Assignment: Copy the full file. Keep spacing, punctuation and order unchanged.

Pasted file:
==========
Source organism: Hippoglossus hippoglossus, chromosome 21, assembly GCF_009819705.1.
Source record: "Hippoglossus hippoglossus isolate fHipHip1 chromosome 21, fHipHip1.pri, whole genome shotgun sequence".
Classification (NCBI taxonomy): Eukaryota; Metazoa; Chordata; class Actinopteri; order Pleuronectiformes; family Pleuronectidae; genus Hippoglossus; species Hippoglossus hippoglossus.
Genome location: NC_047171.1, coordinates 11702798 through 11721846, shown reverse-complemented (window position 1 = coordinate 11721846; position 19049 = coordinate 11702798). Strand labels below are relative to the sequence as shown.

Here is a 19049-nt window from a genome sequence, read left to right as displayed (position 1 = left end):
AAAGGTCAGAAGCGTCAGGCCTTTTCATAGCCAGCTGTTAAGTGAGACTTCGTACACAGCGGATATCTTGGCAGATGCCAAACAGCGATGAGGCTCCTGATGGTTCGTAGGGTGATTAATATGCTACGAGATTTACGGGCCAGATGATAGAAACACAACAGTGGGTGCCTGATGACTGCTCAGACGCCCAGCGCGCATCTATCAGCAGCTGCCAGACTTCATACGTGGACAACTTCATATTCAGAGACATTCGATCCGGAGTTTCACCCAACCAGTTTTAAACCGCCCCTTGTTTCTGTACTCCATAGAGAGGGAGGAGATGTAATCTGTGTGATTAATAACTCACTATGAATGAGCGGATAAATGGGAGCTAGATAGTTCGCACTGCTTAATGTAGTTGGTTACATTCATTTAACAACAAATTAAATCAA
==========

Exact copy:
Source organism: Hippoglossus hippoglossus, chromosome 21, assembly GCF_009819705.1.
Source record: "Hippoglossus hippoglossus isolate fHipHip1 chromosome 21, fHipHip1.pri, whole genome shotgun sequence".
Classification (NCBI taxonomy): Eukaryota; Metazoa; Chordata; class Actinopteri; order Pleuronectiformes; family Pleuronectidae; genus Hippoglossus; species Hippoglossus hippoglossus.
Genome location: NC_047171.1, coordinates 11702798 through 11721846, shown reverse-complemented (window position 1 = coordinate 11721846; position 19049 = coordinate 11702798). Strand labels below are relative to the sequence as shown.

Here is a 19049-nt window from a genome sequence, read left to right as displayed (position 1 = left end):
AAAGGTCAGAAGCGTCAGGCCTTTTCATAGCCAGCTGTTAAGTGAGACTTCGTACACAGCGGATATCTTGGCAGATGCCAAACAGCGATGAGGCTCCTGATGGTTCGTAGGGTGATTAATATGCTACGAGATTTACGGGCCAGATGATAGAAACACAACAGTGGGTGCCTGATGACTGCTCAGACGCCCAGCGCGCATCTATCAGCAGCTGCCAGACTTCATACGTGGACAACTTCATATTCAGAGACATTCGATCCGGAGTTTCACCCAACCAGTTTTAAACCGCCCCTTGTTTCTGTACTCCATAGAGAGGGAGGAGATGTAATCTGTGTGATTAATAACTCACTATGAATGAGCGGATAAATGGGAGCTAGATAGTTCGCACTGCTTAATGTAGTTGGTTACATTCATTTAACAACAAATTAAATCAA